“Relationships” are a central idea in From Counterculture to Cyberculture, especially the relationships that Stewart Brand built and developed through the Whole Earth Catalog, the WELL online community, and the Global Business Network. Brand was an obscure photographer who established the Whole Earth Catalog, which made him a spokesperson for the American counterculture. Then in the 1980s he started the electronic community called the WELL and wrote a book on the MIT Media Lab, which made him an oft-quoted source for the potential of computing technology. Unlike technology-and-society books that focus on the social implications of a specific technology, this book by Fred Turner is about human connections [End Page 824] and how ideas spread through a society. The forums, books, and articles that were circulated by the Whole Earth organization enabled representatives from the technological world to mix with world leaders in politics and business. Additionally, the linking and arranging of the Whole Earth Catalog reflected Brand’s interpersonal relationships. After the demise of the catalog, “Brand continued to bring together representatives of the technical world and former New Communalists, and to link computers to Whole Earth accounts of tool use” (p. 247).
Turner uses the term New Communalists to describe people who saw a transformation in consciousness as the basis for the reformation of American social structure. Ideas from communes in the 1960s, mixed with concepts in Wired magazine, brought New Communalists from “back to the land” to the technology frontier of the 1990s. Turner traces how this happened and Brand’s role in events both actual and ideological. A key ideological concept behind his book is that computers are personal tools of liberation. Like the tools advertised in the Whole Earth Catalog, computers can help people to imagine their own futures. Like the viral videos of YouTube, ideas such as cybernetics can influence an entire group. In today’s networking, relationship-oriented culture it is important to know how ideas circulate and come together to form worldviews. Unlikely friendships can be built around common ideals and goals.
It is interesting to read how a Merry Prankster from the 1960s can become a media guru of the 1990s. Along the way, Brand influenced writers, businessmen, and politicians. The journey is complex and the book is entertaining. An important part of the story is the WELL and how it brought together a wide range of writers who have contributed to works about the electronic frontier. Turner writes that “its contributors included a substantial number of professionals from other industries that had long depended on networks, including academe, journalism, and consulting. For these users, the WELL offered an electronic forum in which they could meet, exchange information, build reputations, and collaborate” (p. 151). Social capital has become an important topic since we passed the 2000 mark and this book illustrates social capital at work. Human relationships and technology come together through ideological concepts. Simply stated, Brand helped people to collaborate and build social capital with each other on business projects and media ventures.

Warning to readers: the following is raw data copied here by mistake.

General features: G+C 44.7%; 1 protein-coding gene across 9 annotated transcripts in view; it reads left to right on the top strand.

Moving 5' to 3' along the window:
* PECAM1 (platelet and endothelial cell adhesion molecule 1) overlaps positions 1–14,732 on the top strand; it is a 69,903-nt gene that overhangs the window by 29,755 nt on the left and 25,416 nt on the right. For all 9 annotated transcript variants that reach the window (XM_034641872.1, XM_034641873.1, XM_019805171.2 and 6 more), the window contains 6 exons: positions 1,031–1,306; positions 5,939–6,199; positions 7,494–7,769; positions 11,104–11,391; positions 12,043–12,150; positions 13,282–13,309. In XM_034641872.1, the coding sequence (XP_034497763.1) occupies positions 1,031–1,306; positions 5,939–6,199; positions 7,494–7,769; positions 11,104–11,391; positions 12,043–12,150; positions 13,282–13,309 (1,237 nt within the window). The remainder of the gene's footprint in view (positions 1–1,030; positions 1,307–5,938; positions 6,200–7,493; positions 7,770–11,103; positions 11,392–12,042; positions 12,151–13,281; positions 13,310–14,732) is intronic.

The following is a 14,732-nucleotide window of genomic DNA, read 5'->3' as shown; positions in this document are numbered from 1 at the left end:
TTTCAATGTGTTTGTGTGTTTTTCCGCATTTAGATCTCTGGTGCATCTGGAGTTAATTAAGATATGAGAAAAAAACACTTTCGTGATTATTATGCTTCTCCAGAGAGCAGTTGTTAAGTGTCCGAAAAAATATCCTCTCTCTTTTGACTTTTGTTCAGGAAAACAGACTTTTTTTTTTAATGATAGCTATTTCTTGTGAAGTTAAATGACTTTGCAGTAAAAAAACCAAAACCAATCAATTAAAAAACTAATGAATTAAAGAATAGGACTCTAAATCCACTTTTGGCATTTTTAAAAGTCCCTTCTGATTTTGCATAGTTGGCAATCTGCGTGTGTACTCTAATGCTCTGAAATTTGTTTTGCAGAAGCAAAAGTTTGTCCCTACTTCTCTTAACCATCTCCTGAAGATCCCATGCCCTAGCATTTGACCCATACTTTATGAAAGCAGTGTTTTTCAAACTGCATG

There are chapters on the politics of the computational metaphor, cybernetic counterculture, the Whole Earth Catalog, taking the Whole Earth digital, the WELL, networking the new economy, and Wired—this last chapter is particularly interesting because it describes the relationships and connections between unlikely personalities. What joins everyone together is technology and the ways in which computers are altering cultural worldviews. Throughout the book, Turner addresses events in the history of personal computing in order to establish a historical framework. [End Page 825]
From Counterculture to Cyberculture clearly demonstrates how interpersonal networks can combine with technology to change culture. The tools promoted in the Whole Earth Catalog can be compared to the computer tools we all use everyday. This tale of the cultural changes and personalities involved with the evolution of computer culture is well worth reading.
Dr. Barnes is a professor in the Department of Communication at the Rochester Institute of Technology.